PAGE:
HOUSTON – Taylor Cole was watching TV around midnight Friday, when Bobby Meacham called with some good news. The manager of the triple-A Buffalo Bisons told Cole that the Toronto Blue Jays were calling him up for his big-league debut.
Getting there, however, would require some coordination. First, Cole stayed up all night to ensure he could make his 6:15 a.m. flight from Buffalo. His day started smoothly enough, and he made it to Detroit, his first stop, but he read his boarding pass wrong and thought he had less time than he did. Intent on making his connecting flight, he sprinted through the Detroit airport only to arrive with plenty of time to spare.
Sleep deprived but elated, he joined the beleaguered Blue Jays bullpen at Minute Maid Park Saturday afternoon.
"It’s just a surreal feeling," Cole said. "I’m just running on adrenaline at this point."
He’ll rest later. For now, he’s enjoying his first taste of the big-leagues.
"Absolutely," he said. "I’ll take this all day long."
Cole has been recovering from a torn labrum, so he didn’t make his 2017 debut until July 5. After three games in the Gulf Coast League and two more in the Florida State League, he advanced to Buffalo, where he pitched four times before his promotion. All told, the 27-year-old has pitched 12.2 scoreless innings this year with 16 strikeouts compared to two walks and six hits.
Cole has been feeling good physically since returning to action, and credits stem cell injections he received to help his ailing shoulder.
"I’m good to go," he said. "I’m feeling really strong."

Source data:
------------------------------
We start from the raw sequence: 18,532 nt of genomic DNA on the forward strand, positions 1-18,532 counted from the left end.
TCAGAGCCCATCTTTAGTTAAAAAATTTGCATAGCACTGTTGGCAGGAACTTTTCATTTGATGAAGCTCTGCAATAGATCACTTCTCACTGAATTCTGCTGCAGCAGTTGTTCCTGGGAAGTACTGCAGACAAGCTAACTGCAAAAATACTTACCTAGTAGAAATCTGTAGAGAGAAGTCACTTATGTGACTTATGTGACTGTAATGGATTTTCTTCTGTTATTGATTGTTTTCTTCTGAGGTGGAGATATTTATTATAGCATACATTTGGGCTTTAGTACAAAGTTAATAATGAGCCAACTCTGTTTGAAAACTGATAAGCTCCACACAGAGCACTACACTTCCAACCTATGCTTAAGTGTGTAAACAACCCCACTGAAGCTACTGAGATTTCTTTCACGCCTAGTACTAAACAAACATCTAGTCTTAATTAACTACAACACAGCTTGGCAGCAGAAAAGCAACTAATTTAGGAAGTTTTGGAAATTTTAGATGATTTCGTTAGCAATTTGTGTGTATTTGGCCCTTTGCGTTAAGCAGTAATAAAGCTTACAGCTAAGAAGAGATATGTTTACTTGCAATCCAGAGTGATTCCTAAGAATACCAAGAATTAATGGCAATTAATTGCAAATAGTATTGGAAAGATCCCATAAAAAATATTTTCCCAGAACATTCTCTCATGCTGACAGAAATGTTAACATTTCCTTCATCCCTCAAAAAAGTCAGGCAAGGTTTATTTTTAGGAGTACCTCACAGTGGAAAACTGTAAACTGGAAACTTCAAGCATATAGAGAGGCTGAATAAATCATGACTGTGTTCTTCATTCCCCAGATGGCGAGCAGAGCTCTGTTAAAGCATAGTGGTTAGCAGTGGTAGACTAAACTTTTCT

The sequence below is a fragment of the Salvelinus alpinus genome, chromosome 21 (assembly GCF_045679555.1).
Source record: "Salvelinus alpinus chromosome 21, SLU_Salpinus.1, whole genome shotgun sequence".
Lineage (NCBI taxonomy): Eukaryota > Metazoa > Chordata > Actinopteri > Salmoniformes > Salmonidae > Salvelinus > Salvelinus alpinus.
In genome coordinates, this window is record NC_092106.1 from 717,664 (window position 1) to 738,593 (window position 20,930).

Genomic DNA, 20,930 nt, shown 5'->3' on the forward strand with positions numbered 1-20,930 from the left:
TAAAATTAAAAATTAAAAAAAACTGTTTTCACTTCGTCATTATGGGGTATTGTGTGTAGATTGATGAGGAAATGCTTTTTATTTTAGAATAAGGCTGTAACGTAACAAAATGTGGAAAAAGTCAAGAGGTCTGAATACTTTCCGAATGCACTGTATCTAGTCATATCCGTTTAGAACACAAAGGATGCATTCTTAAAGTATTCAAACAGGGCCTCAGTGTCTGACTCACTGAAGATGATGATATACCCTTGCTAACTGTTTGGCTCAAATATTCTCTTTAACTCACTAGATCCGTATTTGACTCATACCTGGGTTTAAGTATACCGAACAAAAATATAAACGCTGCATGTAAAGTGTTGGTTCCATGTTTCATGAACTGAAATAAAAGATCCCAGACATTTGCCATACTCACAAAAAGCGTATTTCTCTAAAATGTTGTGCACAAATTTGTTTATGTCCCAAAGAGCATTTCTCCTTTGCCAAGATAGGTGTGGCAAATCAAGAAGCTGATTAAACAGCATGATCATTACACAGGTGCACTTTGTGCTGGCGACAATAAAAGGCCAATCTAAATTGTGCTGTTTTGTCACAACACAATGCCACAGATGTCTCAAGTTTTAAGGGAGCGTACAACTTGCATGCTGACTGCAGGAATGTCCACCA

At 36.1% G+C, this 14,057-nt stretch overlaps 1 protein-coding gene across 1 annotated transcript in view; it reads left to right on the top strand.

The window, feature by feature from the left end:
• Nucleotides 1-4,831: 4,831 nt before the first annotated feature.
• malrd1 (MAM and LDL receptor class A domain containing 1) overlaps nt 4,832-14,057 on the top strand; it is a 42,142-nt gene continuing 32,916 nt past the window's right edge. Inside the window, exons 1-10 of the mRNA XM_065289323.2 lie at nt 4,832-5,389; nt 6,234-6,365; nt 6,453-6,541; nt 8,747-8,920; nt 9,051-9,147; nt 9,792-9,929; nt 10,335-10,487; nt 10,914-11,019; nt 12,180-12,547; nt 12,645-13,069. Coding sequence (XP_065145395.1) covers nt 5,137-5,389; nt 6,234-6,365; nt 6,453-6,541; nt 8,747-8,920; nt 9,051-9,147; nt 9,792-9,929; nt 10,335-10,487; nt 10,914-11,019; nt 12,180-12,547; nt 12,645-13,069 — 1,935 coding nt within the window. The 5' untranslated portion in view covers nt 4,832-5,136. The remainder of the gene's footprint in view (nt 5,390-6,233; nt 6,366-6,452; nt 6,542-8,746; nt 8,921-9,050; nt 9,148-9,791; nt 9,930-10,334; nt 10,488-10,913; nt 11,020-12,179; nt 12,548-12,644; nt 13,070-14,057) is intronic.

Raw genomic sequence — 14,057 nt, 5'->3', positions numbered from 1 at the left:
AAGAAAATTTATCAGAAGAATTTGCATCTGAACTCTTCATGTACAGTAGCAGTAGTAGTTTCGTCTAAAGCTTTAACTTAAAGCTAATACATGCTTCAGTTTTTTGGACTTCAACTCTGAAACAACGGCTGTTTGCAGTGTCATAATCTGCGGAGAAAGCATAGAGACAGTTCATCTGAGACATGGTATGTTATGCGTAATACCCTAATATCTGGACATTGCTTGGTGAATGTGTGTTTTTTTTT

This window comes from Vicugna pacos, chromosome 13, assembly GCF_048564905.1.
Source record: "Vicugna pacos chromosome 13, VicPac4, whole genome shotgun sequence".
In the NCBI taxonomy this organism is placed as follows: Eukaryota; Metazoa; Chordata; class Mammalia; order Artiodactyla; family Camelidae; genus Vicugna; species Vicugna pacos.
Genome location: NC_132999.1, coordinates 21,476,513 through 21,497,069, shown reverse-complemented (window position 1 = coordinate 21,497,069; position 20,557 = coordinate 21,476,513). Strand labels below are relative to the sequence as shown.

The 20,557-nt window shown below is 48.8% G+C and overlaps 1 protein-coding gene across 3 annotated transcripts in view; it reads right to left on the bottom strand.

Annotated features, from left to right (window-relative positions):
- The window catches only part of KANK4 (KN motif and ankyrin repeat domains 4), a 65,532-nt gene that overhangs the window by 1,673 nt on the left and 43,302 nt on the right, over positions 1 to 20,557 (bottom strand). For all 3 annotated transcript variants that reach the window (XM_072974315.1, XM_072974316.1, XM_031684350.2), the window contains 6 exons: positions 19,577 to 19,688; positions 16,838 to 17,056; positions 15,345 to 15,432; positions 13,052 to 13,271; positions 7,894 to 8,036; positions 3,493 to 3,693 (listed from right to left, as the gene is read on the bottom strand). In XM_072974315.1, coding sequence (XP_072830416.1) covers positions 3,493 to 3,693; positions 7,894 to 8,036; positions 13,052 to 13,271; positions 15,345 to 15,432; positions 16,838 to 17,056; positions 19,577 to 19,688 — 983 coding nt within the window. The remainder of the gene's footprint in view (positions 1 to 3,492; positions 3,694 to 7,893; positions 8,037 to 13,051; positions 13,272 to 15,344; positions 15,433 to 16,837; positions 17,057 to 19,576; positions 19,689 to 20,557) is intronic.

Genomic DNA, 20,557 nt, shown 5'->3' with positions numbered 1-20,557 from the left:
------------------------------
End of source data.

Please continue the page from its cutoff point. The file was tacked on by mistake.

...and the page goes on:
A starter for most of his professional career, Cole could be called on to pitch multiple innings at a time, especially considering that the Blue Jays needed five relievers in Friday’s 16-7 loss.
"We probably need him to be a multi-inning guy," manager John Gibbons said. "He can do that."
The Blue Jays didn’t have an open 40-man roster spot so they designated Mike Bolsinger for assignment to create room for Cole, who has spent seven seasons in Toronto’s minor-league system since being selected 889th overall in 2011. Bolsinger allowed the first seven hitters he faced to reach base in Friday’s loss.
PROGRESS FOR TRAVIS
When Devon Travis first started taking ground balls at second base a few weeks ago, he was essentially stationary, careful not to over-exert his knee too soon after mid-season surgery. He’s now moving from side to side much more easily when he takes ground balls, and has ramped up his hitting to the point that he took batting practice on the field with his teammates Friday and Saturday.
At some point soon he’ll start running, but even now he’s making enough progress that a return later this season seems increasingly realistic. "He looks good," Gibbons said.
Aaron Sanchez threw off of flat ground in Houston Friday, and yet there’s no firm timeline for the right-hander’s next start. The Blue Jays do expect him back at some point this season.